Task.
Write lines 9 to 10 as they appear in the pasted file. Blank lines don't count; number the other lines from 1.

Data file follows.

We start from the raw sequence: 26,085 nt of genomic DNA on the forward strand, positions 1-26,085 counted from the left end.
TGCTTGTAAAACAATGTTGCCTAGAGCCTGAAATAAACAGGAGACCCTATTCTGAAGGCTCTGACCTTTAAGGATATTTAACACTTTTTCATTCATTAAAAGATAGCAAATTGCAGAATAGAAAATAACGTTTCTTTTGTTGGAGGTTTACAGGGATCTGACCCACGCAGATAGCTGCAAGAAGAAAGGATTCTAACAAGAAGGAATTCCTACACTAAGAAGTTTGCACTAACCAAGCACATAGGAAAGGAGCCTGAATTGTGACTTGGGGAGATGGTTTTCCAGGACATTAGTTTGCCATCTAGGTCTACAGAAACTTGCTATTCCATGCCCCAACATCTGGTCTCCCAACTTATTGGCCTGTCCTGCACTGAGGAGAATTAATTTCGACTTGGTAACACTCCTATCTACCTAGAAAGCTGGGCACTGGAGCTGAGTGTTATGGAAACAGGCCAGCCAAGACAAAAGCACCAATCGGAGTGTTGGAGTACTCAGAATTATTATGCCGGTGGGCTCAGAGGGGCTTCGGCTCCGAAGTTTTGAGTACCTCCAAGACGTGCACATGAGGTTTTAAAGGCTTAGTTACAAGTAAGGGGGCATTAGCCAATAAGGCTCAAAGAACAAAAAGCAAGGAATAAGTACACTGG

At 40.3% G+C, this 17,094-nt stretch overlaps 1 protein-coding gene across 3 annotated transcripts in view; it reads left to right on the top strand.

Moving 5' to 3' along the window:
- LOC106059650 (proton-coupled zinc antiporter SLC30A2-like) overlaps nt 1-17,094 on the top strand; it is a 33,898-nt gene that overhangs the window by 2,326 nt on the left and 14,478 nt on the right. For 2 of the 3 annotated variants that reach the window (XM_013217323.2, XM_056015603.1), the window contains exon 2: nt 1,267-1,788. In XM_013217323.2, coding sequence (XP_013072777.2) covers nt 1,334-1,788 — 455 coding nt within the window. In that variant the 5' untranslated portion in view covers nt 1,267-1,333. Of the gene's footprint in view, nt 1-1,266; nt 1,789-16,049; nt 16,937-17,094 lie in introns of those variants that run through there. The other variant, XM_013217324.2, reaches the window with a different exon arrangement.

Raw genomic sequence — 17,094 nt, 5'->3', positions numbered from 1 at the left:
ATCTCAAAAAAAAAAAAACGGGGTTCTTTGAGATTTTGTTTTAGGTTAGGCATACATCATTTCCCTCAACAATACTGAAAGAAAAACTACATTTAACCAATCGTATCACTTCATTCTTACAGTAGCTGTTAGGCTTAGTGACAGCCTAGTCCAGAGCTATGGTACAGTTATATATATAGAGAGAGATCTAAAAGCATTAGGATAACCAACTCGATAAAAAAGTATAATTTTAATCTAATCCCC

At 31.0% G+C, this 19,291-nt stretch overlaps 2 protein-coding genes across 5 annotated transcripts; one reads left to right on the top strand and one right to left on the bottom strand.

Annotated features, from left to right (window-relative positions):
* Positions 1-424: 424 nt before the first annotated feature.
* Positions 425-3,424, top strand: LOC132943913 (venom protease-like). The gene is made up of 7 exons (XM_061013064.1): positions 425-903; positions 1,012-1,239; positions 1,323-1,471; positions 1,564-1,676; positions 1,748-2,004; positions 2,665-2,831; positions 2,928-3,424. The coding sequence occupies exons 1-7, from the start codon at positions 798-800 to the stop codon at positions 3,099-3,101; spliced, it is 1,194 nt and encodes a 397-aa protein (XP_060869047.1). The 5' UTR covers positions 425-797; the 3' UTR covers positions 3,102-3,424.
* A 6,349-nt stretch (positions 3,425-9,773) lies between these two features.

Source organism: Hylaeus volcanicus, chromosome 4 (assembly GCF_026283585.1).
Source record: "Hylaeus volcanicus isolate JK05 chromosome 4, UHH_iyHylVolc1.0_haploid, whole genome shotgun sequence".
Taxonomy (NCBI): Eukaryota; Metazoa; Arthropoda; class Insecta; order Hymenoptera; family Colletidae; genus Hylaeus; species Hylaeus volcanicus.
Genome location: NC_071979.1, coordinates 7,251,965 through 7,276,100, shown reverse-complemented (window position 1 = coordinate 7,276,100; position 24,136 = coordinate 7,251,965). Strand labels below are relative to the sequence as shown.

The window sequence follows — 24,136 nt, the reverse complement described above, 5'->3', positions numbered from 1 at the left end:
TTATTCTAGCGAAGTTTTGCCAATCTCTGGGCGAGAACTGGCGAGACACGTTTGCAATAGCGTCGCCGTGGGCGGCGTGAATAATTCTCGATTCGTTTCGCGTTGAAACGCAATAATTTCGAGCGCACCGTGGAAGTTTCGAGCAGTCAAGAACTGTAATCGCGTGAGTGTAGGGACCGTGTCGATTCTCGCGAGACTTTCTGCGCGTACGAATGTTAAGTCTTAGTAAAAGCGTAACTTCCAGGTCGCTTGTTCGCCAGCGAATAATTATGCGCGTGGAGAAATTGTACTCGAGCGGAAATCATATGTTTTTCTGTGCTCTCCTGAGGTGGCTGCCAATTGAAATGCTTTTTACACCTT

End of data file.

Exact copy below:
Annotated features, from left to right (window-relative positions):
* Positions 1-424: 424 nt before the first annotated feature.